My second visit of the day was to Leticia DeRoel, a well-known educational consultant in Mexico City. She is well respected by families in Mexico City who are looking for educational options in North America. I really enjoyed our meeting and hope that we will be able to work together in the future.
Visiting Leticia's office
The morning meetings were great, but getting to each meeting was more difficult than usual. It happened to be the anniversary of a very strong and destructive earthquake from the 80’s, and so many public buildings have their emergency evacuation drills on the anniversary. Since hundreds of people are leaving tall office buildings and are congregating in the streets with emergency service vehicles, it drastically slowed down the traffic and made it difficult to get to my appointments.
The last appointment of the day was a presentation on HPA Summer School at the Escuela Tomas Alva Edison. The counselor at the school was very friendly and knowledgeable, and the students were interested in our summer program. As I was leaving the campus I heard students planning their trip to our summer program!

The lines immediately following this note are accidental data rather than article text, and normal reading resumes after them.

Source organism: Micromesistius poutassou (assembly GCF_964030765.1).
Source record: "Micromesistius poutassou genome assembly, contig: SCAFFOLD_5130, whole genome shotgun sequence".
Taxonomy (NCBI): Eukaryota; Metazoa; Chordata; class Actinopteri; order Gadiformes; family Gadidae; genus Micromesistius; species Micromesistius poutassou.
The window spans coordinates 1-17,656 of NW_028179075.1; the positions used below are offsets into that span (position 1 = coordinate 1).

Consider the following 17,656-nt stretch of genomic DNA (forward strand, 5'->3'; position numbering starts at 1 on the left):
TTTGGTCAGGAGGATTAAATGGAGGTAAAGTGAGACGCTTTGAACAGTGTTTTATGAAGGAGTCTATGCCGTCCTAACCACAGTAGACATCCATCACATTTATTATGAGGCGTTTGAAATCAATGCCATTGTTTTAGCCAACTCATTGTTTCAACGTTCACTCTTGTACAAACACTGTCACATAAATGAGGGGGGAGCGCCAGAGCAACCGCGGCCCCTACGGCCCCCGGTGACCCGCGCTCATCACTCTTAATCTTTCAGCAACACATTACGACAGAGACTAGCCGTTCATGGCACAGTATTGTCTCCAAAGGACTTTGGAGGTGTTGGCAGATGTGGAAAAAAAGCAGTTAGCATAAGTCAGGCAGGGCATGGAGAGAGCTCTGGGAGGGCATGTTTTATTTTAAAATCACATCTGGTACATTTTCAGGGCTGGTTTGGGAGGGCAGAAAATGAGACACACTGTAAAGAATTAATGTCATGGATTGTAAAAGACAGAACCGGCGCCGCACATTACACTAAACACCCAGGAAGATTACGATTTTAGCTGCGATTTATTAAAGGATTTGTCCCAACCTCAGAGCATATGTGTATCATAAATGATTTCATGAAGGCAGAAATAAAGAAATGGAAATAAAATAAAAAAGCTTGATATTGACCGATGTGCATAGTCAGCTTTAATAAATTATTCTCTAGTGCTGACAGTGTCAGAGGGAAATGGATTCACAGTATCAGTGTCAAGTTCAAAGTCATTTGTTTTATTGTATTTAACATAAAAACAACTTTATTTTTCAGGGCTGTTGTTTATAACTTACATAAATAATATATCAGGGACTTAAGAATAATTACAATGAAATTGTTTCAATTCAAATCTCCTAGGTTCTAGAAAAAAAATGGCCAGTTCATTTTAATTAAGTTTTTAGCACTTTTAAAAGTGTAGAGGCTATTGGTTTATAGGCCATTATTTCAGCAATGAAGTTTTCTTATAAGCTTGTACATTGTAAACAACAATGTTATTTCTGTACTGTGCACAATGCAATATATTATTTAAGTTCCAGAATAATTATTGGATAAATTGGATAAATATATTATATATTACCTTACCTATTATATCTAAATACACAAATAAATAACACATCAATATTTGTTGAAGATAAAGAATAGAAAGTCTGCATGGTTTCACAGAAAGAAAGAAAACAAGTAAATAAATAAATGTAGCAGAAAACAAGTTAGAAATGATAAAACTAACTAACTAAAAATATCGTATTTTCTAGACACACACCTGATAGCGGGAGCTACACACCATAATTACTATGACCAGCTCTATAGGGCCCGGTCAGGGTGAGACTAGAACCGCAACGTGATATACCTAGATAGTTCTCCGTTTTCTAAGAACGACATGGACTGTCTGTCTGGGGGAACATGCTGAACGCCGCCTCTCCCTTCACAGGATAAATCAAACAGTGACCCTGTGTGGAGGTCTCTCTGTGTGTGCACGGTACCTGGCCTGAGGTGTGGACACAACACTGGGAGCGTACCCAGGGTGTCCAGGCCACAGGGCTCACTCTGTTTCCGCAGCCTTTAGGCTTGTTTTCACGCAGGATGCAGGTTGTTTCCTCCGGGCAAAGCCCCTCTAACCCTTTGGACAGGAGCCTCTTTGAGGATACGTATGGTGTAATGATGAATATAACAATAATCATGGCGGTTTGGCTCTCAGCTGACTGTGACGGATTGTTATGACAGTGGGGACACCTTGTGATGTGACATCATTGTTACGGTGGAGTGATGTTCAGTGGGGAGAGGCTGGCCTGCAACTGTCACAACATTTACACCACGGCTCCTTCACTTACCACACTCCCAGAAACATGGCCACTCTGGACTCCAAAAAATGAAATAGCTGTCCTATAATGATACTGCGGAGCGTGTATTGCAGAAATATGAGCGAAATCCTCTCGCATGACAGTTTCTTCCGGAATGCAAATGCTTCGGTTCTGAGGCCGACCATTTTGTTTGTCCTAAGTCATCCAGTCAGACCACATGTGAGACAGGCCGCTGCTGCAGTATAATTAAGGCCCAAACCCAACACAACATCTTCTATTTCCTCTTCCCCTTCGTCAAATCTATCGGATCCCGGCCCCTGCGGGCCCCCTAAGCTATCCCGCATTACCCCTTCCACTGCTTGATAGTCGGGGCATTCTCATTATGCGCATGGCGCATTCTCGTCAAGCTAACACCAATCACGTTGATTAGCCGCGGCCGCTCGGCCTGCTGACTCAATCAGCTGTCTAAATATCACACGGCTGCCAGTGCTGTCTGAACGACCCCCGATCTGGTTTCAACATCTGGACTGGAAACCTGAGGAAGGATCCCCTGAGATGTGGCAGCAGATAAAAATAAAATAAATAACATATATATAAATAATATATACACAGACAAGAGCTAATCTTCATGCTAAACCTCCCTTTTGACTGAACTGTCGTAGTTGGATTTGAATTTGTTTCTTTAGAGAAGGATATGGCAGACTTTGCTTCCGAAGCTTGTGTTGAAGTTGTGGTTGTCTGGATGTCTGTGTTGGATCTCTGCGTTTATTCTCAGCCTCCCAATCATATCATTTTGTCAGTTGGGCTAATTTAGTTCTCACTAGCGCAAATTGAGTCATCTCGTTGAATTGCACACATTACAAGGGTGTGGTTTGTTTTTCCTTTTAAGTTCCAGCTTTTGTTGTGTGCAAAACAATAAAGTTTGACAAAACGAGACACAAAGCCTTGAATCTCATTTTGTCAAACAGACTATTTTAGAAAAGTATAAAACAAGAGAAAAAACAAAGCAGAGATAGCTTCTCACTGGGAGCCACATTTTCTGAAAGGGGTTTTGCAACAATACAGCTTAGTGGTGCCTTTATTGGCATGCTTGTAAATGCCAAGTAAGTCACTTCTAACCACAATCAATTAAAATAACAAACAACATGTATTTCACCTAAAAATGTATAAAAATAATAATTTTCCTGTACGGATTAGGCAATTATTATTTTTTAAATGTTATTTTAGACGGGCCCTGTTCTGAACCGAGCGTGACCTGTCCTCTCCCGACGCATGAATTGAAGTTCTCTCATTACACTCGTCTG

The next day the Linden Boarding School Tour started. First thing in the morning we went to the Education USA office and listened to a briefing by the staff about the Mexican educational system and resources that are available to families who are looking for a school in the U.S. Following that, we went to American School Foundation, the main American School in Mexico City for a small summer school fair. Later that day we held a fair for families and I enjoyed talking to families about HPA.
The next day I met with a student and her mother, they had expressed interest in HPA and I hope I was able to give them enough information about the school and what opportunities are available to her.
After that I flew home for a few days of work in the office before I had to be back on the road. I look forward to working more in Mexico, I believe HPA is a wonderful option for families here and believe there is great potential for us to find interested students.
Miami City - Sept. 28-Oct. 2, 2012